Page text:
You may have noticed that throughout this blog, I’ve used the term “current recession” and that’s because the odds for a double dip recession are high. Our economy is stabilizing because oil industry spending and state government spending have stabilized, for the moment, and the U.S. economy is strong. Thus, the amount of fuel flowing into our economy has stopped going down and the economy is responding accordingly. However, our state spending is unsustainable without significant changes in the way we’ve historically done business whether that means additional spending cuts, treating the Permanent Fund like an endowment to fund services, raising revenues (i.e. taxes), or further cutting the Permanent Fund Dividend. All these options have economics effects. Additionally, and as always, we’re still at the mercy of world oil markets for desperately needed revenue. Our respite, while welcome, may be temporary. We need both luck and strong decision-making to avoid another dip into recession.

Jonathan’s Takeaway: The economy is weak, but it’s no longer in freefall. Jonathan predicts that by the end of 2018 ADOLWD will announce that the recession formally ended in very late 2017 or very early 2018. The first half of 2018 should be markedly more stable than 2017, but the second half is a wild card depending on oil markets and decisions in Juneau.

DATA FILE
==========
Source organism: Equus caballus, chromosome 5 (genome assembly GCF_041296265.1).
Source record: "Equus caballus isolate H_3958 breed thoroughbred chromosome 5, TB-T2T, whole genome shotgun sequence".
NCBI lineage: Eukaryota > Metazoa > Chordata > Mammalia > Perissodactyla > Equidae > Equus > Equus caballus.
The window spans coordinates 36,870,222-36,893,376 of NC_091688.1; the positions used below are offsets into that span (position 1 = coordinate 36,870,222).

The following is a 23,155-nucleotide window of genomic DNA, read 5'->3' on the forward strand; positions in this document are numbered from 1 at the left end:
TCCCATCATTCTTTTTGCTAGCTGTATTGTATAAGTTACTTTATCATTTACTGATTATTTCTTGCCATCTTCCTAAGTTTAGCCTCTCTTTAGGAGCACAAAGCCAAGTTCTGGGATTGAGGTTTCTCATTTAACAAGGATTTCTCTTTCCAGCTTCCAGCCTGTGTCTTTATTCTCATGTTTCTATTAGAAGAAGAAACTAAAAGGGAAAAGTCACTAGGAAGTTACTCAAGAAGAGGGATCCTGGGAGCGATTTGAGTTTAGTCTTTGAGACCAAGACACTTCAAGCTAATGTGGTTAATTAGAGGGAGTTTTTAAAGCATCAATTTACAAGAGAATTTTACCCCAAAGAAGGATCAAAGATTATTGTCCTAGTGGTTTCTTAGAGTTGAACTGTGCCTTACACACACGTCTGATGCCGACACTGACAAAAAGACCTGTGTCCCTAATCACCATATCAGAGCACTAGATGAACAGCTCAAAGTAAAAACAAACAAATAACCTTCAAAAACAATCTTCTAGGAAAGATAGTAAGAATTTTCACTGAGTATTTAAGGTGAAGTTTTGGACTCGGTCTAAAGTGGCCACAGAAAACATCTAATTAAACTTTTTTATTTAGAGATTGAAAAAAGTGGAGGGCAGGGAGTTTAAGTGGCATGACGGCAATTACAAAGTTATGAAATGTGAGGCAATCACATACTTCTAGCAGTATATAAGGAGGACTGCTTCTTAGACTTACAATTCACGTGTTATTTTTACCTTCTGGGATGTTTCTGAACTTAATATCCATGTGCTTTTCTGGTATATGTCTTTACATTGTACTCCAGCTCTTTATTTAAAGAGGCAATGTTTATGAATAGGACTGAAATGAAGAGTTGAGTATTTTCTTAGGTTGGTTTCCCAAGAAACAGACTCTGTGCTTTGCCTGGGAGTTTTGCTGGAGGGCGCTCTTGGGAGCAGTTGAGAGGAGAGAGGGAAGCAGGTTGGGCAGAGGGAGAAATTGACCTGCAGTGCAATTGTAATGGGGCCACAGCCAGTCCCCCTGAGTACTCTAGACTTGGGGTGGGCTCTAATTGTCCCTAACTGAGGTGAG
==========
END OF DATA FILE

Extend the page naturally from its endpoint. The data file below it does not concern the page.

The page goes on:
Jonathan King is a consulting economist and performance coach. His firm, Halcyon Consulting, is dedicated to helping clients reach their goals through accountability, integrity, and personal growth. Jonathan has 21 years of social science consulting experience including 14 years in Alaska. The comments in this blog do not necessarily represent the view of employers and clients past or present and are Jonathan’s alone. Suggested blog topics, constructive feedback, and comments are desired at askjonathan@apcm.net.

The views and opinions expressed in this article are those of the author and do not necessarily reflect APCM’s position.